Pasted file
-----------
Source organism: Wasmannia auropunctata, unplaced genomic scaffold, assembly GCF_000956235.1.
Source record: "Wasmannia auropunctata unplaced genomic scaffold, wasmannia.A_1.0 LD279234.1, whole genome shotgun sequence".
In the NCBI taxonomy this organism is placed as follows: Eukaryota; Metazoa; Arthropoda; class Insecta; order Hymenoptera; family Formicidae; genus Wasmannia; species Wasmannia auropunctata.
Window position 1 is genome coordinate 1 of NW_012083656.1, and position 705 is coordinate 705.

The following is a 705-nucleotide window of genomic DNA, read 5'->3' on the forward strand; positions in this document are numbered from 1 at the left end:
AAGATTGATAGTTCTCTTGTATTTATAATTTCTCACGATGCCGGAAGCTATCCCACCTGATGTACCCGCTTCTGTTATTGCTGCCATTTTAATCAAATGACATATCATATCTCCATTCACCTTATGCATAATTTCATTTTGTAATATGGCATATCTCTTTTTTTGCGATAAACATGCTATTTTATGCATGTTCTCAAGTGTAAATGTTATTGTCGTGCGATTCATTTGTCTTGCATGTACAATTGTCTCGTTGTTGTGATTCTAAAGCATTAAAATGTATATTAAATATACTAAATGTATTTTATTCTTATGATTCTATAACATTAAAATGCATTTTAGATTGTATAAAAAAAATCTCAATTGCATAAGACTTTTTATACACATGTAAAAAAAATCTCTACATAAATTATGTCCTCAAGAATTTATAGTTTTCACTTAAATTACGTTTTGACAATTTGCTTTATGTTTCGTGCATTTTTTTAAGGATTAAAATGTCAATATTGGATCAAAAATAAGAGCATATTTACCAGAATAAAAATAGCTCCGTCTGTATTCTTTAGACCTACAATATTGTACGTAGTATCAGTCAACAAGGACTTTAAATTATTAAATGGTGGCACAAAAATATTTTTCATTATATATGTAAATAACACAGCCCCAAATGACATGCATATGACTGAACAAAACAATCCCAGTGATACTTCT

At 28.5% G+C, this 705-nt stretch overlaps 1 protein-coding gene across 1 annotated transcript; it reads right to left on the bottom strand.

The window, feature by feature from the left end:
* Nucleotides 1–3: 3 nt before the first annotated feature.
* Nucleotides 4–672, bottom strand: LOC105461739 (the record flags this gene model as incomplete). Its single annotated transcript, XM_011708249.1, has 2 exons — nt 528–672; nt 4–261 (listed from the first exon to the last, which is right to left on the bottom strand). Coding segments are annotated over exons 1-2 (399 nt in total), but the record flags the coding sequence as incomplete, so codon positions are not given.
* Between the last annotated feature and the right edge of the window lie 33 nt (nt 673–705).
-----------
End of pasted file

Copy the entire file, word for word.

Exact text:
Source organism: Wasmannia auropunctata, unplaced genomic scaffold, assembly GCF_000956235.1.
Source record: "Wasmannia auropunctata unplaced genomic scaffold, wasmannia.A_1.0 LD279234.1, whole genome shotgun sequence".
In the NCBI taxonomy this organism is placed as follows: Eukaryota; Metazoa; Arthropoda; class Insecta; order Hymenoptera; family Formicidae; genus Wasmannia; species Wasmannia auropunctata.
Window position 1 is genome coordinate 1 of NW_012083656.1, and position 705 is coordinate 705.

The following is a 705-nucleotide window of genomic DNA, read 5'->3' on the forward strand; positions in this document are numbered from 1 at the left end:
AAGATTGATAGTTCTCTTGTATTTATAATTTCTCACGATGCCGGAAGCTATCCCACCTGATGTACCCGCTTCTGTTATTGCTGCCATTTTAATCAAATGACATATCATATCTCCATTCACCTTATGCATAATTTCATTTTGTAATATGGCATATCTCTTTTTTTGCGATAAACATGCTATTTTATGCATGTTCTCAAGTGTAAATGTTATTGTCGTGCGATTCATTTGTCTTGCATGTACAATTGTCTCGTTGTTGTGATTCTAAAGCATTAAAATGTATATTAAATATACTAAATGTATTTTATTCTTATGATTCTATAACATTAAAATGCATTTTAGATTGTATAAAAAAAATCTCAATTGCATAAGACTTTTTATACACATGTAAAAAAAATCTCTACATAAATTATGTCCTCAAGAATTTATAGTTTTCACTTAAATTACGTTTTGACAATTTGCTTTATGTTTCGTGCATTTTTTTAAGGATTAAAATGTCAATATTGGATCAAAAATAAGAGCATATTTACCAGAATAAAAATAGCTCCGTCTGTATTCTTTAGACCTACAATATTGTACGTAGTATCAGTCAACAAGGACTTTAAATTATTAAATGGTGGCACAAAAATATTTTTCATTATATATGTAAATAACACAGCCCCAAATGACATGCATATGACTGAACAAAACAATCCCAGTGATACTTCT

At 28.5% G+C, this 705-nt stretch overlaps 1 protein-coding gene across 1 annotated transcript; it reads right to left on the bottom strand.

The window, feature by feature from the left end:
* Nucleotides 1–3: 3 nt before the first annotated feature.
* Nucleotides 4–672, bottom strand: LOC105461739 (the record flags this gene model as incomplete). Its single annotated transcript, XM_011708249.1, has 2 exons — nt 528–672; nt 4–261 (listed from the first exon to the last, which is right to left on the bottom strand). Coding segments are annotated over exons 1-2 (399 nt in total), but the record flags the coding sequence as incomplete, so codon positions are not given.
* Between the last annotated feature and the right edge of the window lie 33 nt (nt 673–705).